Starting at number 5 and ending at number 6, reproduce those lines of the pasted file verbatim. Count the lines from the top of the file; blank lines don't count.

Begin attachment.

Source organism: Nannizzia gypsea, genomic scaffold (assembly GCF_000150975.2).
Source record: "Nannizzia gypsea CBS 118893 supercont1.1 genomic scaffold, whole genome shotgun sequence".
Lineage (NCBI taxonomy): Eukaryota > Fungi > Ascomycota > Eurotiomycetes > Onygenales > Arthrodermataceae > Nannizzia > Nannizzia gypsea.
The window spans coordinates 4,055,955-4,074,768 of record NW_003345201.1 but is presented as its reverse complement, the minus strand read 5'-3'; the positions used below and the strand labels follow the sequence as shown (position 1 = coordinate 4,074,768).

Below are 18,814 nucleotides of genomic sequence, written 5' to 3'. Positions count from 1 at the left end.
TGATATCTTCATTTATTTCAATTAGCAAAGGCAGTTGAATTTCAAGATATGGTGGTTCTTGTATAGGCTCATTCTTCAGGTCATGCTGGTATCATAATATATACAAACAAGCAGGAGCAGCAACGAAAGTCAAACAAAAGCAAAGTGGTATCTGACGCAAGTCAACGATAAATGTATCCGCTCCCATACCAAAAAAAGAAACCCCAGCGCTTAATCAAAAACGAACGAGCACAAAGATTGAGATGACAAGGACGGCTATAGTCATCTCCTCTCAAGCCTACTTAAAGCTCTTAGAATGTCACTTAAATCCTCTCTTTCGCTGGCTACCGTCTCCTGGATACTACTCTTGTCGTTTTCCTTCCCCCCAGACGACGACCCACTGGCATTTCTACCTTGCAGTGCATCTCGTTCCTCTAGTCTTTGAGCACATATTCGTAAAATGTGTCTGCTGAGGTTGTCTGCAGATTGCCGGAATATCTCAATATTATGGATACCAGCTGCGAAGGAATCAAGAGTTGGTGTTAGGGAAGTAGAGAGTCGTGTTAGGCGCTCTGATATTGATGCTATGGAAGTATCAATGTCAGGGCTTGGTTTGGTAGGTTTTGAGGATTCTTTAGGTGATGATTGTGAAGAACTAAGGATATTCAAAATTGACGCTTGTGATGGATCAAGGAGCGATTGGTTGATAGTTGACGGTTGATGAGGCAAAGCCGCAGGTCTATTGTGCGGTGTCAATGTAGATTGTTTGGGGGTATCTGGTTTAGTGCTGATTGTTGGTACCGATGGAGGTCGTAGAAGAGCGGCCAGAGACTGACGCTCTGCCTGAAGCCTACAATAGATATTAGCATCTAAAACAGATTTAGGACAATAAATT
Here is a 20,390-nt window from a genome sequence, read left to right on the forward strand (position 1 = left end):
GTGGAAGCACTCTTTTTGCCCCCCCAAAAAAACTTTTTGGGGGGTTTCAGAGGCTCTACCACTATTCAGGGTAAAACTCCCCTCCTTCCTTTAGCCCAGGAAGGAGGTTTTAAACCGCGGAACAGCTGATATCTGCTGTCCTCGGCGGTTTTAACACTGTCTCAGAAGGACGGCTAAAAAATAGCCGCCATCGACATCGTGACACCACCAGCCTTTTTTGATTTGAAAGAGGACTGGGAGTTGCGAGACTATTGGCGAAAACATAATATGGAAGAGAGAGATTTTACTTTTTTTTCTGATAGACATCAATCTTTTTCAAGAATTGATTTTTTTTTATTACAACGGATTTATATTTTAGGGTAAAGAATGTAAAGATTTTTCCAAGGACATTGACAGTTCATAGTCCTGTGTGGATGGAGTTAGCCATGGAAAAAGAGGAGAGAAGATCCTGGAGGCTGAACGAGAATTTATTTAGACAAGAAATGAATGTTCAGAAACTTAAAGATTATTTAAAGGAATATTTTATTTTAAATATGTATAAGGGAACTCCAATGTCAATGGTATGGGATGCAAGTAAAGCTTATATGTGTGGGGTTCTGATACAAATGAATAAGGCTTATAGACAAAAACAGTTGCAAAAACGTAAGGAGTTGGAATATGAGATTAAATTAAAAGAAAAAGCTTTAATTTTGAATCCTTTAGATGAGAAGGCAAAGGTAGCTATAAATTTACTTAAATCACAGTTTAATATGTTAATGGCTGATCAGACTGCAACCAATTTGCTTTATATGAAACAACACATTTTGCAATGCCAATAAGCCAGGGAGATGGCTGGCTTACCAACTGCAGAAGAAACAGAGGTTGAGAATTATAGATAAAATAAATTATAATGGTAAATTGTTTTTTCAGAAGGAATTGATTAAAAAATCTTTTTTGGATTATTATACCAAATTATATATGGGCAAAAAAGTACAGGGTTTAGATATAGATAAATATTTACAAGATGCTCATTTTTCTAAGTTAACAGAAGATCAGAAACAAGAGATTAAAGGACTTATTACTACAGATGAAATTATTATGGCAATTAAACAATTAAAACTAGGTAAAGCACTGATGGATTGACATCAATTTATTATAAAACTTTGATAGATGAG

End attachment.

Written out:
Below are 18,814 nucleotides of genomic sequence, written 5' to 3'. Positions count from 1 at the left end.
TGATATCTTCATTTATTTCAATTAGCAAAGGCAGTTGAATTTCAAGATATGGTGGTTCTTGTATAGGCTCATTCTTCAGGTCATGCTGGTATCATAATATATACAAACAAGCAGGAGCAGCAACGAAAGTCAAACAAAAGCAAAGTGGTATCTGACGCAAGTCAACGATAAATGTATCCGCTCCCATACCAAAAAAAGAAACCCCAGCGCTTAATCAAAAACGAACGAGCACAAAGATTGAGATGACAAGGACGGCTATAGTCATCTCCTCTCAAGCCTACTTAAAGCTCTTAGAATGTCACTTAAATCCTCTCTTTCGCTGGCTACCGTCTCCTGGATACTACTCTTGTCGTTTTCCTTCCCCCCAGACGACGACCCACTGGCATTTCTACCTTGCAGTGCATCTCGTTCCTCTAGTCTTTGAGCACATATTCGTAAAATGTGTCTGCTGAGGTTGTCTGCAGATTGCCGGAATATCTCAATATTATGGATACCAGCTGCGAAGGAATCAAGAGTTGGTGTTAGGGAAGTAGAGAGTCGTGTTAGGCGCTCTGATATTGATGCTATGGAAGTATCAATGTCAGGGCTTGGTTTGGTAGGTTTTGAGGATTCTTTAGGTGATGATTGTGAAGAACTAAGGATATTCAAAATTGACGCTTGTGATGGATCAAGGAGCGATTGGTTGATAGTTGACGGTTGATGAGGCAAAGCCGCAGGTCTATTGTGCGGTGTCAATGTAGATTGTTTGGGGGTATCTGGTTTAGTGCTGATTGTTGGTACCGATGGAGGTCGTAGAAGAGCGGCCAGAGACTGACGCTCTGCCTGAAGCCTACAATAGATATTAGCATCTAAAACAGATTTAGGACAATAAATT